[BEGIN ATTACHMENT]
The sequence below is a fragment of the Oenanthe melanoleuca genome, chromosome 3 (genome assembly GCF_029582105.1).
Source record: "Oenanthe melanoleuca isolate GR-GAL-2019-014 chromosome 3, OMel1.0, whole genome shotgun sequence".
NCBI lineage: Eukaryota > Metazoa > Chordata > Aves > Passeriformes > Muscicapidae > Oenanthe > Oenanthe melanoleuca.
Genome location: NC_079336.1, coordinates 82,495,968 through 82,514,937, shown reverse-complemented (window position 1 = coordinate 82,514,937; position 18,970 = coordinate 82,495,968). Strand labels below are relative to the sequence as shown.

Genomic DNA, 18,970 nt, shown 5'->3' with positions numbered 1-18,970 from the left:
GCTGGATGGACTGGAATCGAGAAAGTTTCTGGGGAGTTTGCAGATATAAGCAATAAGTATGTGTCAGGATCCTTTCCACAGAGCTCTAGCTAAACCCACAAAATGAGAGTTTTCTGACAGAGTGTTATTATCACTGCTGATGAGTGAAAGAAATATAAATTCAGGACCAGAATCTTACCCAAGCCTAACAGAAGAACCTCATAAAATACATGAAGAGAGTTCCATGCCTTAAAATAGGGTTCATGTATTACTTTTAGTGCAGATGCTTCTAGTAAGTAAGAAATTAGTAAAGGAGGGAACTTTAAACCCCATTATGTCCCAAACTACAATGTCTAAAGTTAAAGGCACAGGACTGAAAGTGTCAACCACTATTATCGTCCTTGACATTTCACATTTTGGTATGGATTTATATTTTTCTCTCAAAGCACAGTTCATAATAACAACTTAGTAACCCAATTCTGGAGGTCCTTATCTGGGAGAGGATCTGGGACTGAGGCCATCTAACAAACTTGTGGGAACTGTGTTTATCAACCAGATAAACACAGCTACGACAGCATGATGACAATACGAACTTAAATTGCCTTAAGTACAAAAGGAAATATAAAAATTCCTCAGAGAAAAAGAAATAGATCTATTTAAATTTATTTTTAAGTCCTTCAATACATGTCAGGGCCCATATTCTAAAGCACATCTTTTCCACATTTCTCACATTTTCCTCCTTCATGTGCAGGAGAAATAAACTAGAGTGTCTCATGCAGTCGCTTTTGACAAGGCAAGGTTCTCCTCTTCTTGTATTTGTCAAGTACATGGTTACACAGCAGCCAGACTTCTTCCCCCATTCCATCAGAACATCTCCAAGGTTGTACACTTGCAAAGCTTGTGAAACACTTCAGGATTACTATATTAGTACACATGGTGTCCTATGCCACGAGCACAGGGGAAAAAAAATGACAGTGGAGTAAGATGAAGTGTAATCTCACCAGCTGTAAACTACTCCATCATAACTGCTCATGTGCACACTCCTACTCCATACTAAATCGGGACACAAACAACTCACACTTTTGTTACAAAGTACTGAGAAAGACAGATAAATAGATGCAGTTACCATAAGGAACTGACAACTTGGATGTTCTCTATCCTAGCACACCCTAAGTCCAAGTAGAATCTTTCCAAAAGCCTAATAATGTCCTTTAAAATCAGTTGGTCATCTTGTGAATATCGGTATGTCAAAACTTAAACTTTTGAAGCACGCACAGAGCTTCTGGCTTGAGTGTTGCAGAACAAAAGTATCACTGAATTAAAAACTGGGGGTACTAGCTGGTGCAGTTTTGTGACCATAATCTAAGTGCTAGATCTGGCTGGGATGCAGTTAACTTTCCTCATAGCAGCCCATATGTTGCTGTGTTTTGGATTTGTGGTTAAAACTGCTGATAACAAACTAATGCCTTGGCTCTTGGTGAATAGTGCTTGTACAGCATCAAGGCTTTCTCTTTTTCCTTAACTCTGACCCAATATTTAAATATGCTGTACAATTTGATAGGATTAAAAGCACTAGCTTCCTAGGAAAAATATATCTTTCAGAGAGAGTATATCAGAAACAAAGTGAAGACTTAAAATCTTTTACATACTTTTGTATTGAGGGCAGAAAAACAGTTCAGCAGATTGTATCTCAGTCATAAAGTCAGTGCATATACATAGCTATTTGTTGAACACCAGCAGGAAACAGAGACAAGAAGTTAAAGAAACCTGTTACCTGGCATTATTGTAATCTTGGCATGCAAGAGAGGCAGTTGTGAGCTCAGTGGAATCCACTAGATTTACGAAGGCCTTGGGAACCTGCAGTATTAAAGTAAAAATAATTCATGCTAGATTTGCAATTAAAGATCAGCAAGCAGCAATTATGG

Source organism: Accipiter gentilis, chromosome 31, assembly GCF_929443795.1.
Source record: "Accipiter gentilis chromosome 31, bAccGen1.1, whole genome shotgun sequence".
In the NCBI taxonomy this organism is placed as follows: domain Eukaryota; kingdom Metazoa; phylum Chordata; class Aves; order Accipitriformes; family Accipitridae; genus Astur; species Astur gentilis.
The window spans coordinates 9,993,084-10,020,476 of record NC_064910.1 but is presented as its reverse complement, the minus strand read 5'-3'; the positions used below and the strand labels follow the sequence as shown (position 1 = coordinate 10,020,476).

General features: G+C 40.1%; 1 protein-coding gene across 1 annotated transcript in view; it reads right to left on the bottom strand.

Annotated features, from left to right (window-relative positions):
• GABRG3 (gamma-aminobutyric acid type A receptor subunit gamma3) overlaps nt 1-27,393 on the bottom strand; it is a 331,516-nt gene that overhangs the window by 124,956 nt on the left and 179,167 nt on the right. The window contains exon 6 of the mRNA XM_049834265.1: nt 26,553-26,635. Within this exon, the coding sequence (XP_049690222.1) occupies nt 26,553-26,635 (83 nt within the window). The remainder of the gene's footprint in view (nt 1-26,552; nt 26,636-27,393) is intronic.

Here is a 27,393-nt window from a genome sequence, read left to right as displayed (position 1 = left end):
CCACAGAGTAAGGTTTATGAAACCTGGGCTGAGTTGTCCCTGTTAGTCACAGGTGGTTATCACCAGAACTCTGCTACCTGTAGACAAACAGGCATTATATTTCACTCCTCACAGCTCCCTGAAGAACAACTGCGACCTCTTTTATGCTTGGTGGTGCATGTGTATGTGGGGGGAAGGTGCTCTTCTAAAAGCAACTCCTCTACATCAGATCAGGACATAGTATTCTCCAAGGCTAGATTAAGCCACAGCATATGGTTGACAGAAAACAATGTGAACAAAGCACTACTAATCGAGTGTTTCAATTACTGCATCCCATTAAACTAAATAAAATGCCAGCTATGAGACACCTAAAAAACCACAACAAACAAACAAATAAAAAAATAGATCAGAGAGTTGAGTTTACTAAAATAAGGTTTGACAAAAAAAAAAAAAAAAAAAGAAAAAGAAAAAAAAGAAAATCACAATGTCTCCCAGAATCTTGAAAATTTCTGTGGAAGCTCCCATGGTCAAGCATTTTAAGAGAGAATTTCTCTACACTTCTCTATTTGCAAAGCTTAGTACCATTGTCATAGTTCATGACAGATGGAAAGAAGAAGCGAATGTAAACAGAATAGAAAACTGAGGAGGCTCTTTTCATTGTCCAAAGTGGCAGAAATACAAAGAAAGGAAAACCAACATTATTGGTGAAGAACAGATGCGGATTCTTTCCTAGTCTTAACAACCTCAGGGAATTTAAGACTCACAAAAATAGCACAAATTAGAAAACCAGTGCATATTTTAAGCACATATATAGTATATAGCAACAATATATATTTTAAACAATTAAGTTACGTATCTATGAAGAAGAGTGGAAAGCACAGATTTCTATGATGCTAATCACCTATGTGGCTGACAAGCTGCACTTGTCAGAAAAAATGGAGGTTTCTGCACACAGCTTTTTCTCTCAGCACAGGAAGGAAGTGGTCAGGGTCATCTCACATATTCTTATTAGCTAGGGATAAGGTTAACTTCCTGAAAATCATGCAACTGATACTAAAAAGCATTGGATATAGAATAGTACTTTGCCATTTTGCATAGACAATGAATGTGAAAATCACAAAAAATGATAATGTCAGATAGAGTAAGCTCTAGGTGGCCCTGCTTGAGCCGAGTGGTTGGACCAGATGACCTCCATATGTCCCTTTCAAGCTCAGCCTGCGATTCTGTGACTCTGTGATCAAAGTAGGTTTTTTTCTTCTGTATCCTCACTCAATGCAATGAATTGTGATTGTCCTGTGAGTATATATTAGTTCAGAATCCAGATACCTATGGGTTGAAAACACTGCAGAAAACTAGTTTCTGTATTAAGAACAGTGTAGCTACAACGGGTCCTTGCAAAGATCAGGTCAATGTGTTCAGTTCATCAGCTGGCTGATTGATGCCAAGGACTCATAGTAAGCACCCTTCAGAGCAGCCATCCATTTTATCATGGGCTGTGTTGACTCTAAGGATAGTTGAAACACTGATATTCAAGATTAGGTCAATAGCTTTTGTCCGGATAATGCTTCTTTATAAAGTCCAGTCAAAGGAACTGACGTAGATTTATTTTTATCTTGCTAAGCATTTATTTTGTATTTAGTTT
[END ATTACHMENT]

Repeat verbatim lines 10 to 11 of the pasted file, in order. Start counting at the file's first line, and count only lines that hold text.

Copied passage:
The window spans coordinates 9,993,084-10,020,476 of record NC_064910.1 but is presented as its reverse complement, the minus strand read 5'-3'; the positions used below and the strand labels follow the sequence as shown (position 1 = coordinate 10,020,476).

General features: G+C 40.1%; 1 protein-coding gene across 1 annotated transcript in view; it reads right to left on the bottom strand.